Bowers & Wilkins' shiny new 700 series gives kevlar the bullet

Bowers & Wilkins' new 700 series of high-end loudspeakers ditches kevlar drivers for "Continuum" material, among other improvements.

Ty Pendlebury Editor
Ty Pendlebury is a journalism graduate of RMIT Melbourne, and has worked at CNET since 2006. He lives in New York City where he writes about streaming and home audio.
Expertise Ty has worked for radio, print, and online publications, and has been writing about home entertainment since 2004. He majored in Cinema Studies when studying at RMIT. He is an avid record collector and streaming music enthusiast. Credentials
  • Ty was nominated for Best New Journalist at the Australian IT Journalism awards, but he has only ever won one thing. As a youth, he was awarded a free session for the photography studio at a local supermarket.
Ty Pendlebury
3 min read
Bowers and Wilkins

Goodbye Yellow Glass Dome! Bowers & Wilkins is clearing out its iconic kevlar drivers, the same material used in bullet-proof vests, in favor of the silvery "Continuum" material it developed in-house. 

The process began with the 800 series last year and continues with the 700 S2 series, available starting today. The series begins at $1,250 (£800 in the UK and AU$1,500 in Australia) for the teeny, tiny 707 S2 and culminates in the king-sized 702 S2 floorstander at $4,500 (£3,300, AU$6,500). 

It's a wide range, with three floorstanding models, three standmount speakers and two dedicated center channels in a choice of gloss black, satin white and rosenut finishes. All are available now.

B&W is always tinkering, and subscribes to the notion of trickle-down -- what was once a flagship feature eventually makes it in some form to the entry-level. The proprietary Continuum material provides the latest example. The company won't say what exactly it's made of, only that it's a metallic woven material with better sonic response than kevlar.

Other improvements include decoupling the tweeters from the cabinet in the higher-end units. The speakers themselves are now Carbon Braced and feature metal grilles to protect them from knocks. The larger floorstanders also include new aerofoil-shaped cones with a paper skin for bass woofers.

How do they compare? 

We heard the whole range at an event in Boston recently and found that the speakers do indeed sound clearer than their CM counterparts. Read the full review of the 707 S2 for a deeper dive into how this technology shapes up, and look out for the Audiophiliac's take on the 705 S2 soon.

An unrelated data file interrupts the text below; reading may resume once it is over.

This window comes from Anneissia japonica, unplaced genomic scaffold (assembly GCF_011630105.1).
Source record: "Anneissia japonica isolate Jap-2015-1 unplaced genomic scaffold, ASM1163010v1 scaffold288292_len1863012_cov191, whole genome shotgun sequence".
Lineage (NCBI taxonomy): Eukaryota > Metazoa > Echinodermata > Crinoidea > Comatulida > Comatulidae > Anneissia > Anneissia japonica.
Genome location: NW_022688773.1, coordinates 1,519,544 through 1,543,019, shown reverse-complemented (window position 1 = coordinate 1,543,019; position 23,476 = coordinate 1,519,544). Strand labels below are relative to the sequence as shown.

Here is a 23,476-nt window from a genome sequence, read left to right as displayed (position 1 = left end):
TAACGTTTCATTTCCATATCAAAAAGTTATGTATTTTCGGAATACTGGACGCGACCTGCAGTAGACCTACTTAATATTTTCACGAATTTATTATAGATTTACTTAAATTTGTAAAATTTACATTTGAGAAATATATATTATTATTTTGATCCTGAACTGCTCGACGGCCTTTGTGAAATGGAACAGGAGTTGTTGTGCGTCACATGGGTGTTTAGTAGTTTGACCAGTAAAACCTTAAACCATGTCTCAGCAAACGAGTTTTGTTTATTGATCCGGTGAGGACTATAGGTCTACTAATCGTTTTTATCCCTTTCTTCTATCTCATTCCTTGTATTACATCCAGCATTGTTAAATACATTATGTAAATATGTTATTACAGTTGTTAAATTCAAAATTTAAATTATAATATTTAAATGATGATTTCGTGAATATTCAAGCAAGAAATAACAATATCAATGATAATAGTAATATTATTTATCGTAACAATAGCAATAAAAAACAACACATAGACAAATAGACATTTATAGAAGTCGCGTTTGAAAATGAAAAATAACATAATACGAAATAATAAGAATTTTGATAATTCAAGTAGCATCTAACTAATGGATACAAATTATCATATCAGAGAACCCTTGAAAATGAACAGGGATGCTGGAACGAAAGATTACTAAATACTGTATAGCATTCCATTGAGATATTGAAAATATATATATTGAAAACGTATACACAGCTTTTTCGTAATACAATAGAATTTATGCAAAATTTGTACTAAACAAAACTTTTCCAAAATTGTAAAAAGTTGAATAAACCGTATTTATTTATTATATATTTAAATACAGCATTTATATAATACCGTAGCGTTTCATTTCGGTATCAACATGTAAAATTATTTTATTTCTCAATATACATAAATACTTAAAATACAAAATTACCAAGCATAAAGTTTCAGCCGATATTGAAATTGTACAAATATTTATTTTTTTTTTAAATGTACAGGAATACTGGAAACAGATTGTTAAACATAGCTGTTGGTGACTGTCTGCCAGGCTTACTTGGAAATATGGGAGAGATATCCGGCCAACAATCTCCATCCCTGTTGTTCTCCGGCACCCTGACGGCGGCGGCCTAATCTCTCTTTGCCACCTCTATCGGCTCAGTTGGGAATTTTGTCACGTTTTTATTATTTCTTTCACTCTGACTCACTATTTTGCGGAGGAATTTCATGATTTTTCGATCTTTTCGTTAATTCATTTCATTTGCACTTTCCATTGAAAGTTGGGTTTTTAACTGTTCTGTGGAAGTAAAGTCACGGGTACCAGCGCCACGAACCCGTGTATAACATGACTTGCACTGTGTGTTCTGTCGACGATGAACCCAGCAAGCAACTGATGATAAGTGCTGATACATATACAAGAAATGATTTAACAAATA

The B&W 707 S2

Bowers and Wilkins

Here's the specs for the 700 S2 range, starting with the most-expensive:

702 S2

  • $4,500, £3,300 or AU$6,500 a pair
  • Three-way floorstander
  • Three 165mm Aerofoil Profile bass drivers, 150mm decoupled Continuum FST midrange, 25mm carbon dome tweeter in solid body tweeter-on-top

703 S2

  • $3,500, £2,400 or AU$4,700 a pair
  • Three-way floorstander
  • Two 165mm Aerofoil Profile bass drivers, 150mm decoupled Continuum FST midrange, 25mm carbon dome tweeter

704 S2

  • $2,500, £2,400 or AU$3,800 a pair  
  • Three-way floorstander
  • Two 130mm Aerofoil Profile bass, 130mm decoupled Continuum FST midrange, 25mm carbon dome tweeter

The B&W 705 S2

Bowers & Wilkins

705 S2

  • $2,500, £1,800 or AU$3,500 a pair
  • Two-way stand mount
  • 165mm Continuum bass/midrange, 25mm carbon dome tweeter in solid body tweeter-on-top

706 S2

  • $1,800, £1,100 or AU$2,200 a pair
  • Two-way stand-mount
  • 165mm Continuum bass/midrange, 25mm carbon dome tweeter

707 S2 (full review)

  • $1,250, £800 or AU$1,500 a pair
  • Two-way stand-mount
  • 130mm Continuum bass/midrange, 25mm carbon dome tweeter

The two center speakers are the three-way HTM71 S2 and the two-way HTM72 S2.

If you've followed Bowers & Wilkins for a while, you'll remember that the company last had a 700 series in the mid-00s. It was replaced by two sets of CM series (which stands for Compact Monitor). But the company acknowledges that this name didn't suit the floorstander speakers that arose from it, and have reverted to the 700 name again.

The new names bring the range in line with B&W's flagship 800 series. So the 705 becomes the 805, the 704 becomes the 804 and so on. But why no 701 or 700? B&W representatives were enigmatic on the subject, telling CNET the reason is to leave room for potential future products.

Going on tour at Bowers & Wilkins (pictures)

See all photos

Best TVs right now: The past year's best sets, all in one place.

CNET Smart Home: We transformed a real house into a test lab for the hottest category in tech.